(This is the final installment of a four-part guide to help participants prepare for mediation. It began as a checklist for attorneys to use when preparing themselves and their clients to achieve better outcomes in the mediation of a court-connected matter. As more and more people use mediation without attorneys, this guide can assist participants to mediate more effectively. The guide can also be used by clients in preparing to mediate with an attorney, saving them the expense of paying their attorney to follow the suggested steps to prepare for mediation.
In part one, we looked at ways to establish a value for a monetary dispute and to identify your mediator’s style. Part two dealt with managing your expectations and gave an overview of the mediation process. Part three was devoted to developing a negotiation strategy. In part four, we conclude with drafting a mediation summary, look at what to bring to the mediation session and how to gain and maintain your mediation perspective.)
Drafting a Mediation Summary
In preparing for mediation, you should write a mediation summary and remember who it is for. Although ostensibly for the mediator, in reality it is for your opponent. Unlike a trial brief or an arbitration brief, you are not trying to persuade the neutral. Instead, you are trying to persuade the other side to settle. So, you are better served by not being antagonistic, bombastic, sarcastic, or any of the other –stics!
Rather, you can lay out your strengths and their weaknesses in neutral terms. If your position has any weaknesses already known to the other side, raise them yourself and explain why they are not that important, if you can, or say why they won’t significantly impact the outcome of a trial. Since you are trying to persuade the other party, insist on sharing summaries so they see it. Consider sending an extra copy marked “Client Copy” for an opposing attorney to send to their client. You may even want to bring a copy to mediation and hand it to the opponent to read while you are in a private meeting with the mediator.
So now that you have defined the audience, what do you included in your summary? I recommend keeping it short and only including portions of critical documents and deposition transcripts, highlighting the most important sections of those exhibits. The mediator will trust the other side to point out anything you omitted or stated incorrectly so you don’t need to attach complete copies of an eight-hour deposition; just quote the relevant paragraphs.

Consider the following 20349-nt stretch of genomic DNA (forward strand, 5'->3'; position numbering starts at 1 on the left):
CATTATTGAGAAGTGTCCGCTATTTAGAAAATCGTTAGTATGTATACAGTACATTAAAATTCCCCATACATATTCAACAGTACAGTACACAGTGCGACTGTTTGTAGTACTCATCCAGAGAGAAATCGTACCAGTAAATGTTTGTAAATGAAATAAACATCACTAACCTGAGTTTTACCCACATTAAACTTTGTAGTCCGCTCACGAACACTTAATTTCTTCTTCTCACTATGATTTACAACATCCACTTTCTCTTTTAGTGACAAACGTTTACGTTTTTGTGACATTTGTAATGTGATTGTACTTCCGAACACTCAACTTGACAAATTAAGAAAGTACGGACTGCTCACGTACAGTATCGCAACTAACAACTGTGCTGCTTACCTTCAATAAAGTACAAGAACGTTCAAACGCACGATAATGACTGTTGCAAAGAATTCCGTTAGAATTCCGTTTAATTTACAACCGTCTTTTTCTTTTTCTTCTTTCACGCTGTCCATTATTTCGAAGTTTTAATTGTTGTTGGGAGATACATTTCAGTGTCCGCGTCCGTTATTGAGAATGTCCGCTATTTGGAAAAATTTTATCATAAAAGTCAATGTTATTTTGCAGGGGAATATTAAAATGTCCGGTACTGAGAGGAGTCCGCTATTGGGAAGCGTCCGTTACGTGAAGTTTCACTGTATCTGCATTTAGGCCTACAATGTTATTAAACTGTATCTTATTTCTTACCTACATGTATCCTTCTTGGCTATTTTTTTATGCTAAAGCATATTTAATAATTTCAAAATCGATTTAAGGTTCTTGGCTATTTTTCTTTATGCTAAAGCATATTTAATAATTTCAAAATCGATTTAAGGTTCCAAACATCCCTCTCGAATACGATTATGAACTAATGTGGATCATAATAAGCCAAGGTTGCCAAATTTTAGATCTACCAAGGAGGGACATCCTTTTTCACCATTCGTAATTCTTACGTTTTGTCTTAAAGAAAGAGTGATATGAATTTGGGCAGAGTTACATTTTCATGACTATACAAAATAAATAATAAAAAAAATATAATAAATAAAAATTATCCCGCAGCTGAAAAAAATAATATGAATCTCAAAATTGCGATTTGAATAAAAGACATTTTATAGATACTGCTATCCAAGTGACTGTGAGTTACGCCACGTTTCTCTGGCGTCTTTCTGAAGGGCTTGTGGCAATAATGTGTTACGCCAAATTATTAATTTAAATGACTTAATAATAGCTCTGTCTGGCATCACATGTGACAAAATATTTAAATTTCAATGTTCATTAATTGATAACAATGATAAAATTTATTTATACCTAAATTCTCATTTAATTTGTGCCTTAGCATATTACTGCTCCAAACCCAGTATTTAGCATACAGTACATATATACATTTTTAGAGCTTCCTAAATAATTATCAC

Things to Bring With You to Mediation
So what do you bring to the mediation? Here are some suggested items:
- Documents, especially those you excerpted for the mediation summary
- Videos – (In a mediation I conducted, the plaintiff showed a professionally produced video resembling an episode of ABC’s 20/20 instead of making an opening statement. It caused the insurance adjuster to request a copy of the video to show to his superiors so he could get more settlement authority and resulted in a multi-million dollar settlement!)
- Proposed settlement terms with blanks for numbers on a flash drive. (It is a good idea to exchange these settlement terms with the other side in advance to eliminate any last minute hiccups.)
- A computer (with either a portable printer or a flash drive for the mediator to use).
- Food (some mediators fail to order food or take a lunch break during mediation and turn the meeting into an endurance test resembling the Bataan death march. Bringing food to munch on will keep you from settling just to get a bite to eat.)
Gaining (or Regaining) Your Perspective
Finally, acknowledge all you have done to prepare for this mediation. You are ready to negotiate!
Whether you pray, meditate or engage in any other spiritual practices, consider going to the restroom or outside to center yourself in the knowledge you have adequately prepared for this process; you are ready to begin. If you feel yourself being pulled away from center by the antics of your opponent, ask to take a break, return to the restroom or go outside to regain your perspective by realizing their antics are a sign of insecurity about their position or their negotiating ability. If they felt strong in those departments, there would be no need for antics. They would be acting like you!
I hope that by following these steps, you will have a successful mediation experience. Please let me know if it helps you.